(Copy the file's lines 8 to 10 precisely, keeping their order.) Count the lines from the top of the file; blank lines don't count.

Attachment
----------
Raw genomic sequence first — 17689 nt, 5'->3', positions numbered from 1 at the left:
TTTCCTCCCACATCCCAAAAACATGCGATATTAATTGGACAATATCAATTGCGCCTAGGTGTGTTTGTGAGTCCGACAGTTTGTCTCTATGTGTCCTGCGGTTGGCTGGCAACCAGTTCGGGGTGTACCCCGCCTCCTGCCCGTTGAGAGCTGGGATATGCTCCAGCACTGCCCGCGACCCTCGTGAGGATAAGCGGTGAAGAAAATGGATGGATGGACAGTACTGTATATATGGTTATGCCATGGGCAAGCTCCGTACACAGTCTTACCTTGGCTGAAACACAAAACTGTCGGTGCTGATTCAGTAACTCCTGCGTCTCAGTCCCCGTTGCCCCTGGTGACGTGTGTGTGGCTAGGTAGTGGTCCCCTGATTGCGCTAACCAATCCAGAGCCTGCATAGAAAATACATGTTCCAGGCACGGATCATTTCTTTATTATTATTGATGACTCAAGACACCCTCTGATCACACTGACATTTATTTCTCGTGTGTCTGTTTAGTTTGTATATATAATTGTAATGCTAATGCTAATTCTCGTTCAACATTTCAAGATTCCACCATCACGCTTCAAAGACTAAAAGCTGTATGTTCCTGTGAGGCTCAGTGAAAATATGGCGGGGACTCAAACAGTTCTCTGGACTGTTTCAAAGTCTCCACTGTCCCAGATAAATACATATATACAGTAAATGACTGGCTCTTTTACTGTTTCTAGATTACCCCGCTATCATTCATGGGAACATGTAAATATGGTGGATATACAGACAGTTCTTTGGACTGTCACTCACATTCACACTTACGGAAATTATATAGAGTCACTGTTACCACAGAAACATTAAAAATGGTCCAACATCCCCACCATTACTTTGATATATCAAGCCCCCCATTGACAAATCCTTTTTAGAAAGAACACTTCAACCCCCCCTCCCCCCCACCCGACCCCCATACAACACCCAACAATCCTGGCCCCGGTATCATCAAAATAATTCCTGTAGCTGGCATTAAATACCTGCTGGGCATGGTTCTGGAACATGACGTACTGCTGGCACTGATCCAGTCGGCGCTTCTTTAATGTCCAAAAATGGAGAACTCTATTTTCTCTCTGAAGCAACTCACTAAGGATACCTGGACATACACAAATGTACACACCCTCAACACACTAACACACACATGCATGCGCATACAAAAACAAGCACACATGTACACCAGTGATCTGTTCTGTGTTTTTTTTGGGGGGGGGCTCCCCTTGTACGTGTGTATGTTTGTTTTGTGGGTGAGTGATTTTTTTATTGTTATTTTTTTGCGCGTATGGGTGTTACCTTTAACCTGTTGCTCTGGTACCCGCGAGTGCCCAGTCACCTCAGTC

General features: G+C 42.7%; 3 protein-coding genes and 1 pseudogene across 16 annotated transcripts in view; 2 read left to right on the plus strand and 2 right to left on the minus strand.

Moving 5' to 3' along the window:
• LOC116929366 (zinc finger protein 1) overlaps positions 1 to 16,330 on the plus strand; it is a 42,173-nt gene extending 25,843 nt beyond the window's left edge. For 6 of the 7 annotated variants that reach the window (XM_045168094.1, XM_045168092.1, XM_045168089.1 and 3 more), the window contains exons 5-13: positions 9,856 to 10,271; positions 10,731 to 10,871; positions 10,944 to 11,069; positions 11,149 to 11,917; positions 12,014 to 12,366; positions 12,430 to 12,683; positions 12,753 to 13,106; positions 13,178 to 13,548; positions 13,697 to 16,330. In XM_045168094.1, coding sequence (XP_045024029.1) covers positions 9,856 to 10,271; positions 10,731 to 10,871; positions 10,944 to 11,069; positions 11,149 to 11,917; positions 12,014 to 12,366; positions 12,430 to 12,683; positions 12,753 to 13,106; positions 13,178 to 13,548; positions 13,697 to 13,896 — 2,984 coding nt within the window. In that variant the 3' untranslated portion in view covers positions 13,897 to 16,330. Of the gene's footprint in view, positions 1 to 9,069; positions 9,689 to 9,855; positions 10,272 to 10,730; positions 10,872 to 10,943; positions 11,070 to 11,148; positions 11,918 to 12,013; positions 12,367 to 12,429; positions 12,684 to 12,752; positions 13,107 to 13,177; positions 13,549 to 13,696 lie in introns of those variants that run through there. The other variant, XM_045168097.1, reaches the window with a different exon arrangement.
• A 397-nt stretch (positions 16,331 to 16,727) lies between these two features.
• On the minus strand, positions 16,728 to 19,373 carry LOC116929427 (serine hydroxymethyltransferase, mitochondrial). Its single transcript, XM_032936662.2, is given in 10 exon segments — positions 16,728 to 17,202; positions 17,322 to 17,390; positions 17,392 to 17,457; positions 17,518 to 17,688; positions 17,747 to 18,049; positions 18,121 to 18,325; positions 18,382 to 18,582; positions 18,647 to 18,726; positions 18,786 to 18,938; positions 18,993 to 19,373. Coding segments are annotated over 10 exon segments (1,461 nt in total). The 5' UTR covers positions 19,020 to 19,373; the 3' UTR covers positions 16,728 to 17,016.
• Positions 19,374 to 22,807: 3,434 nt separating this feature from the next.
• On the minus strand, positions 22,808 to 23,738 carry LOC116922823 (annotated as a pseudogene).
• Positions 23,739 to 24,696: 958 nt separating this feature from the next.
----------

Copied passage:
• Positions 19,374 to 22,807: 3,434 nt separating this feature from the next.
• On the minus strand, positions 22,808 to 23,738 carry LOC116922823 (annotated as a pseudogene).
• Positions 23,739 to 24,696: 958 nt separating this feature from the next.